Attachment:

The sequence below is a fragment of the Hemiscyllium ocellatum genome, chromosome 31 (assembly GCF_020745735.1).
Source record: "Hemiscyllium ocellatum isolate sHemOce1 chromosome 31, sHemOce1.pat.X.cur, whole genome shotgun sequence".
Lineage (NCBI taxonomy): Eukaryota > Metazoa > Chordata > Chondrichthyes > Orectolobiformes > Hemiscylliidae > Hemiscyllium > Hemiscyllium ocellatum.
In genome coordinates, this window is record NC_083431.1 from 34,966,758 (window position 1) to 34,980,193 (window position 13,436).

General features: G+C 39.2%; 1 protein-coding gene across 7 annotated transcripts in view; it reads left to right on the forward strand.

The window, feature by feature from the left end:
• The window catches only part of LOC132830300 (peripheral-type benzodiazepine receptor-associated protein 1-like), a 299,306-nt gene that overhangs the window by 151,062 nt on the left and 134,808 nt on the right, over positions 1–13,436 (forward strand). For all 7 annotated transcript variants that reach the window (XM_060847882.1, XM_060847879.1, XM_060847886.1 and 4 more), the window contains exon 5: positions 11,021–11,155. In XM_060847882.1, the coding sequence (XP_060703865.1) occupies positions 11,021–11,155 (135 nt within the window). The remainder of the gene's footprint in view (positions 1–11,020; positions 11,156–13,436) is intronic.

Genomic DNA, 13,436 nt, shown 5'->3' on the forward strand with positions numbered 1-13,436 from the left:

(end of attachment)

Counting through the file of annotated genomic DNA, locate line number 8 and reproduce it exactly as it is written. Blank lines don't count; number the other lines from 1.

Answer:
Genomic DNA, 13,436 nt, shown 5'->3' on the forward strand with positions numbered 1-13,436 from the left: